Individual and Collaborative Role Impact of Reflective Practice on Administrative Graduate Nursing Students: A Qualitative Retrospective Data Analysis

2.50
Hdl Handle:
http://hdl.handle.net/10755/151311
Type:
Presentation
Title:
Individual and Collaborative Role Impact of Reflective Practice on Administrative Graduate Nursing Students: A Qualitative Retrospective Data Analysis
Abstract:
Individual and Collaborative Role Impact of Reflective Practice on Administrative Graduate Nursing Students: A Qualitative Retrospective Data Analysis
Conference Sponsor:Sigma Theta Tau International
Conference Year:2007
Author:McKenzie, Carole A., PhD, CNM
P.I. Institution Name:Northwestern Oklahoma State University
Title:Associate Professor and Chairperson
Co-Authors:Jackie McVey, PhD, RN; Sue Thompson, PhD, RN and James L. Bowen, PhD
[Research Presentation] This reflective practice project focused on how nurses in mid-level management were influenced by a graduate school assignment on reflective examination of critical role interactions. Findings were part of a larger study that focused on the use of reflective practice strategies to guide role transition (Bridges, 2003, 2004;áMeleis, 1975) for undergraduate and graduate nursing students anticipating new or revised work responsibilities. Reflection focused on the process of internalization of experiences and their meaning. Graduate students in a nursing administration course completed a reflective journal and a áreflective leadership paper, with criteria based on Johns' work á(1993, 2004).áCritical incidents discussed centered on management and leadership situations that were unresolved or role disparities. A qualitative, retrospective approach was utilized to analyze the narrative data.áNurses involved in the course assignments reported a wide variety of insights that reflected the same three themes in the larger study. Those themes were Perspectives, Emotional Experiences, and Engagement in the Reflective Process. All of the students had epiphany moments of clarity that assisted them in moving forward in their administrative career. Several gave examples of profound experiences that helped them clarify their roles and to resolve ongoing collaborative issues such as conflict within the health care team. One student initiated orientation and staff development programs based on reflective group processes. Data results suggest that guided reflective strategies help nurses resolve key issues in health care management and administration. Ongoing placement of study results within nursing practice and research literature support the importance of reflective practice in developing role accountability and reducing role disparity. The development of accountability is seen as an internal process (O'Grady & Malloch, 2006) and is a step in leading nurses to excellence.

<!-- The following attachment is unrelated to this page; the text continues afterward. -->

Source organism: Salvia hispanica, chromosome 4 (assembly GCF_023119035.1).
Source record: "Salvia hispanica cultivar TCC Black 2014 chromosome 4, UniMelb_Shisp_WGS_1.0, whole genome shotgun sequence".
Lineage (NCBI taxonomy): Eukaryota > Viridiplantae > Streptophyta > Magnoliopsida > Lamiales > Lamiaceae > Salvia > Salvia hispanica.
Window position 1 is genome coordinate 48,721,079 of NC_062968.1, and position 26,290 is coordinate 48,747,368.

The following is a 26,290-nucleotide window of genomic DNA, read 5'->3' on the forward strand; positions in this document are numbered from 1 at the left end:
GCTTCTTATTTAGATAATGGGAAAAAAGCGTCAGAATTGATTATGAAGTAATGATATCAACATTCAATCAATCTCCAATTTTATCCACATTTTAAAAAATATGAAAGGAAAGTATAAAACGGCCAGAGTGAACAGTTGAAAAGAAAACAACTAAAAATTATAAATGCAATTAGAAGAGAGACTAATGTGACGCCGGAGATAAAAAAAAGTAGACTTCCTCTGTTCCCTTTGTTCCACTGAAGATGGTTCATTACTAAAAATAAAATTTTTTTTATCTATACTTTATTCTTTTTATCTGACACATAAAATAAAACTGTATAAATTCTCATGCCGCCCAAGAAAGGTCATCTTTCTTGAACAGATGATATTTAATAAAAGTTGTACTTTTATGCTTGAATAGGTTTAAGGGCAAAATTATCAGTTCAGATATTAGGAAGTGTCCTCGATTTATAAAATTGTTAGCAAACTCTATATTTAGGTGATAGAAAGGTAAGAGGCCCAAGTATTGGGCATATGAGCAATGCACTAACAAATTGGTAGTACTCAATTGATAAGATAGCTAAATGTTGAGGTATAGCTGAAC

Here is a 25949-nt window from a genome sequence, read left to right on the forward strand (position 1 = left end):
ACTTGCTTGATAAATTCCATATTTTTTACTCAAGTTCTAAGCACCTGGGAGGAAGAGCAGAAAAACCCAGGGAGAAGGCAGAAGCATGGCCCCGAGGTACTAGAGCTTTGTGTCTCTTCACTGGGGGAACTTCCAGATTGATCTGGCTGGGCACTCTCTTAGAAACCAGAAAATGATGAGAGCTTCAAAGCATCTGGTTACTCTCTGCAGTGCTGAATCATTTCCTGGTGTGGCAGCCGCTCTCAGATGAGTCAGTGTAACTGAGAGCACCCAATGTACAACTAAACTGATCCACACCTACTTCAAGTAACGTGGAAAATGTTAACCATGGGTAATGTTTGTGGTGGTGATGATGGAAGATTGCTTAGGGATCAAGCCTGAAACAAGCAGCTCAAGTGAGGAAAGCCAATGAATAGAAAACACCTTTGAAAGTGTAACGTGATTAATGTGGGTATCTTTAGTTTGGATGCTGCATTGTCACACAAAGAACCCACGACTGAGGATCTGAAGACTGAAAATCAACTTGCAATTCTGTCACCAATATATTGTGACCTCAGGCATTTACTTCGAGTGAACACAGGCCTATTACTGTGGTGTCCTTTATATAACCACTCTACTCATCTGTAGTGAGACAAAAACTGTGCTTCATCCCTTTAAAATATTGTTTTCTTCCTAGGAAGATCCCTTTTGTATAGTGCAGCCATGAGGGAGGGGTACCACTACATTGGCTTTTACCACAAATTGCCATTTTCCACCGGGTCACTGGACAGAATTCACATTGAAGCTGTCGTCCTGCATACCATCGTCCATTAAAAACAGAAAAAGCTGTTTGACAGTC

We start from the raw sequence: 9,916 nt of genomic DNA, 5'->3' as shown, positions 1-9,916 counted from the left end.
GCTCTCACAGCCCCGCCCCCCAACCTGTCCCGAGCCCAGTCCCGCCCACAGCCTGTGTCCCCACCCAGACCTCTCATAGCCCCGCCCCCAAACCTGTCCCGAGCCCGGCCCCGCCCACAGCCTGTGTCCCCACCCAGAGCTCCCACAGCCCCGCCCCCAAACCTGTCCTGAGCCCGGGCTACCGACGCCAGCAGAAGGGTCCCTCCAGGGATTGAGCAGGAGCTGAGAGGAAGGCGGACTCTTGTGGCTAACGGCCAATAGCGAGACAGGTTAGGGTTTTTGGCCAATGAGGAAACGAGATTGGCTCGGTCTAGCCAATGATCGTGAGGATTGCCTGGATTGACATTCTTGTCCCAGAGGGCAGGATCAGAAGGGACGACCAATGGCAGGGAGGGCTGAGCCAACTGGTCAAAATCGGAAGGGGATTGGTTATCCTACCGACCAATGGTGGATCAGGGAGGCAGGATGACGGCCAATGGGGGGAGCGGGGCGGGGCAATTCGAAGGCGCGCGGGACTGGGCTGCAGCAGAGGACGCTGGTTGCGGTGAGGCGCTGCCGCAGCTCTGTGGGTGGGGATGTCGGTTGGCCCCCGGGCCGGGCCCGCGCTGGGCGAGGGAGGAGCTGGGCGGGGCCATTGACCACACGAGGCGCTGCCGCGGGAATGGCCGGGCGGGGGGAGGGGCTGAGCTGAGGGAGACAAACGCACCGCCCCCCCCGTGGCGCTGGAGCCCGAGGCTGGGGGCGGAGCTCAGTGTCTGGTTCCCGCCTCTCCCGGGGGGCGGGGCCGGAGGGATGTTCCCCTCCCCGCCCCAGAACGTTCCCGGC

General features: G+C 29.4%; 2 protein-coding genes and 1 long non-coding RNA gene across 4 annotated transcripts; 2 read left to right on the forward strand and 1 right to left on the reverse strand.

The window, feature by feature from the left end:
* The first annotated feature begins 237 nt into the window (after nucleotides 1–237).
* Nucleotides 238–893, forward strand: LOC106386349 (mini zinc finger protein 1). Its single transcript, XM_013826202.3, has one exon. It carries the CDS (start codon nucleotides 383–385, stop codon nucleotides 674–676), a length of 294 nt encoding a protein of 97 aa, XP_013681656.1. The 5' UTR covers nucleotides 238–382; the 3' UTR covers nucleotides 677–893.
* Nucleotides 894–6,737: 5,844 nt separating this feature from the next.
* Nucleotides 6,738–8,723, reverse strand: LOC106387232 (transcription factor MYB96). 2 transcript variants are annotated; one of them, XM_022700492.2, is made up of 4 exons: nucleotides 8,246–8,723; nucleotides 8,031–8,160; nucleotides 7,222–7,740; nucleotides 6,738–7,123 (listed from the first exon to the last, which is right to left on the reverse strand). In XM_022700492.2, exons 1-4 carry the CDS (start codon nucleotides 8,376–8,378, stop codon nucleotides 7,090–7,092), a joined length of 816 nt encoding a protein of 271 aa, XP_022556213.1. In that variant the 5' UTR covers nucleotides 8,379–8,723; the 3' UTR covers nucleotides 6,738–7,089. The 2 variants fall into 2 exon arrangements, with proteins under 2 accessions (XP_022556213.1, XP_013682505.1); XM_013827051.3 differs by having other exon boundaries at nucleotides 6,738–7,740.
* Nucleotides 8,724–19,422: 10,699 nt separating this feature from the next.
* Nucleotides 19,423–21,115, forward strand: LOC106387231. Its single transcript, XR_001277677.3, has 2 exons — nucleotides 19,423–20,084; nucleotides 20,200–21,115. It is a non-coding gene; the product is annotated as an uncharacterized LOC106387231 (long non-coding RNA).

Repository Posting Date:
26-Oct-2011
Date of Publication:
17-Oct-2011
Sponsors:
Sigma Theta Tau International

Full metadata record

DC FieldValue Language
dc.typePresentationen_GB
dc.titleIndividual and Collaborative Role Impact of Reflective Practice on Administrative Graduate Nursing Students: A Qualitative Retrospective Data Analysisen_GB
dc.identifier.urihttp://hdl.handle.net/10755/151311-